Hanoi, one of the most beautiful of the colonial Indochinese cities, is often the start or end point of a trip to Vietnam, and what a great welcome or farewell it is. Oozing with charm, Hanoi has gone through wholesale changes since Vietnam swung open its doors to tourism, but it remains true to its essential personality and is an amazing city to experience.
Though considerably quieter than big sister Saigon, Hanoi still retains a vibrant atmosphere. From the early hours until late at night, the fig-tree shaded streets swarm with careening motorbikes, often with four, five or even six people aboard. A cyclo is available on most street corners, but unless you are making a particularly long trip, the best way to explore Hanoi is by foot.
It seems that in Hanoi, no two streets meet at 90 degrees and there so many one-way thoroughfares it sometimes feels like you can't get there from here, nor here from there. Count on getting lost. But a day of dodging traffic and elbowing your way through overcrowded footpaths is exactly how most people spend their time in Hanoi, and it's more fun than any purpose-built tourist attraction. Keep a map close at hand though, so when you find something that tickles your fancy, you can mark it down -- otherwise you risk never finding it again.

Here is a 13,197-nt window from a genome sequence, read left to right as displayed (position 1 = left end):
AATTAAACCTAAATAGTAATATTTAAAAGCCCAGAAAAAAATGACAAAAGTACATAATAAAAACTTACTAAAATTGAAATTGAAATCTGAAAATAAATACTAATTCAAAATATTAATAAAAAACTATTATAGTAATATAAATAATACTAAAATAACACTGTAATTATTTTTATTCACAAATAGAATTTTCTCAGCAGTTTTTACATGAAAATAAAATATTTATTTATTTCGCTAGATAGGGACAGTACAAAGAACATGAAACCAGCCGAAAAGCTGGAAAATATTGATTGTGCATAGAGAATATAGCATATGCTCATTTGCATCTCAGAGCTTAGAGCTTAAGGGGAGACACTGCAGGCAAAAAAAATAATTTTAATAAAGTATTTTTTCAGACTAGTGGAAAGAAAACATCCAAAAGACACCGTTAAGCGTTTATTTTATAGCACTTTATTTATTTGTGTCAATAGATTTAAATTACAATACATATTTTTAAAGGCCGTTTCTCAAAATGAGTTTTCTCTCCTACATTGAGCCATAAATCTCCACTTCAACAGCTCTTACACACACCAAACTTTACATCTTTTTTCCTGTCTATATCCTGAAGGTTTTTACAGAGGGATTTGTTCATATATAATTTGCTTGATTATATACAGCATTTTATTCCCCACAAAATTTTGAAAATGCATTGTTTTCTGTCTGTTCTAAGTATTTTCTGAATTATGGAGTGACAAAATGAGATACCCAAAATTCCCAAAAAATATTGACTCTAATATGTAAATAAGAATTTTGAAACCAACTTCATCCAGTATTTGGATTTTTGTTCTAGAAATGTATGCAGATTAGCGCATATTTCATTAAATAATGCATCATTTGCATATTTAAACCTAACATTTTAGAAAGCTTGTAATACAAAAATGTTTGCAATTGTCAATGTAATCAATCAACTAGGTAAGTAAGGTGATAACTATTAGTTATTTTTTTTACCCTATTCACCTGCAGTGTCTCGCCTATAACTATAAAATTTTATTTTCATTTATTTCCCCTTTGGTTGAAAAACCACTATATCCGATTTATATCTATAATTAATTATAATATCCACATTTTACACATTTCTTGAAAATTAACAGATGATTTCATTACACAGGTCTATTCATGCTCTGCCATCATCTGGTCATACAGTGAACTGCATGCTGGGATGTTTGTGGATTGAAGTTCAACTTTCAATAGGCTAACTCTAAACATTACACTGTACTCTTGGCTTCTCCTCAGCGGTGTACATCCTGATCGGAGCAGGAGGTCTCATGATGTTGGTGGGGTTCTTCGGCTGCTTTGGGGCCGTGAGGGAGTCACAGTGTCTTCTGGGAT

Hanoi has a number of lovely parks and museums where you can while away the hours of a warm summer's afternoon -- Lenin Park, south of Hoan Kiem district and just north of Bay Kau Lake are among the most popular, especially on holidays, when it's packed with picnickers.
In winter months, you can find yourself a cozy cafe to snuggle up in, or find a streetside restaurant boiling up a pot of something belly-warming and delicious. While Hanoians are certainly happy to be free of the French occupation, they continue to embrace French culinary culture.
By Sarah Turner.
Last updated on 10th June, 2016.